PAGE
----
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MUSIC / DANCE : Greek Myth by Graham by Way of Twyla Tharp

January 27, 1994|CHRIS PASLES | Chris Pasles covers classical music and dance for The Times Orange County Edition

At first blush, "Demeter and Persephone" could easily be another piece from Martha Graham's great Greek period. For about a decade beginning in the mid-1940s, the visionary modern dance creator scrutinized and reinterpreted Greek myths and dramas, retelling them in visceral movement terms and always from a feminist perspective.

"Cave of the Heart," created in 1946, focused on Medea and her abandonment by Jason, the opportunistic leader of the Argonauts. In "Night Journey" (1946), Graham made Jocasta, the mother and wife of Oedipus, the protagonist of the drama, not Oedipus the King, solver of riddles and blind to his own fate.

So why not turn to the story of Demeter and her daughter Persephone, by which the ancient Greeks accounted for the seasons? Persephone had been abducted by Hades, god of the underworld. But thanks to the intervention of Zeus, she was allowed to return to earth and to her mother, but only for two-thirds of the year. Her annual return was signaled by the arrival of spring.

This would make for a natural continuum, right?

Surprise. The choreographer who came up with the idea wasn't Graham, but 51-year-old Twyla Tharp.

The work is the first in 60 years by someone other than Graham that the Martha Graham Dance Company, appearing today and Friday at the Cerritos Center for the Performing Arts, is dancing.

In addition to "Demeter and Persephone," Thursday's program will include Graham's "Appalachian Spring," "Errand Into the Maze" and "Steps in the Street." Friday's program will consist of Graham's "Acts of Light," "Night Journey" and "Maple Leaf Rag."

In reality, set to klezmer music, the Tharp piece doesn't look at all like Graham.

"It's absolutely a different movement vocabulary," said Christine Dakin, who dances Demeter. "It's kind of a rollicking dance. The conceit Twyla uses is that a band of traveling players is on its way to perform the Eleusinian rites (or rites of Demeter). Within that context, the dance tells the story, but not in a linear fashion.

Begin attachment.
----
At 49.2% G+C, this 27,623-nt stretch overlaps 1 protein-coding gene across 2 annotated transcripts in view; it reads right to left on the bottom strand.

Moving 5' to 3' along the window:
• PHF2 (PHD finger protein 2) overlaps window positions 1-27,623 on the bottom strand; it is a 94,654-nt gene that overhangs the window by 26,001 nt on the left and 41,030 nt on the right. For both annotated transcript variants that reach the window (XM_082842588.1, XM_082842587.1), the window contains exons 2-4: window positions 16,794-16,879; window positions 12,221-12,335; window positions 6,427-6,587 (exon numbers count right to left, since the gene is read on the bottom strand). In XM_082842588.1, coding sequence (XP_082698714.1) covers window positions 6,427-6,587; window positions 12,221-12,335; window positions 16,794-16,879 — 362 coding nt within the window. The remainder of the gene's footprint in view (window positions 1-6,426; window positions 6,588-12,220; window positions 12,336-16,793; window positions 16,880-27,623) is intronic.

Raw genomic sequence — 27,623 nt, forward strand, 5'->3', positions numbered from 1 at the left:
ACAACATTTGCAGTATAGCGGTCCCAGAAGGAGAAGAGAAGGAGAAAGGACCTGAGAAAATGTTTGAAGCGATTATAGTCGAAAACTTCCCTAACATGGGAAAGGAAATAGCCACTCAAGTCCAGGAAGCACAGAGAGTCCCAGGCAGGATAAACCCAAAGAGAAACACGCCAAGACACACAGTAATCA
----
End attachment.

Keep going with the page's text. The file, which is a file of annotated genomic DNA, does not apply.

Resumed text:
"The dancing looks very easy, but it is, in fact, excruciatingly complex and difficult. That challenge is making it look tremendously easy and at the same time, keeping it as explicit as it is."

In fact, the company went through three weeks of intense rehearsal with Tharp to learn the new way of moving, said Terese Capucilli, who dances the Interloper, a role akin to a Greek chorus.

"We're not used to moving as fast as Twyla moves," Capucilli explained. "First of all, we were working in jazz boots. Generally we are barefoot. In working that way, it makes the floor very 'fast,' as Twyla called it--which means slippery. You have to use your legs in a totally different way when the floor is that way.

"So it was painful. The rehearsal period was three weeks of a lot of pain. Our bodies felt tortured. Other than that, the whole piece was wonderful."

What: The Martha Graham Dance Company in two different programs.

When: Today, Jan. 27, and Friday, Jan. 28, at 8 p.m.

Where: The Cerritos Center for the Performing Arts, 12700 Center Court Drive, Cerritos.

Whereabouts: Take the Artesia (91) Freeway to the Shoemaker Avenue exit and follow the signs to the center.

Wherewithal: $28 to $40.

Where to call: (310) 916-8510.

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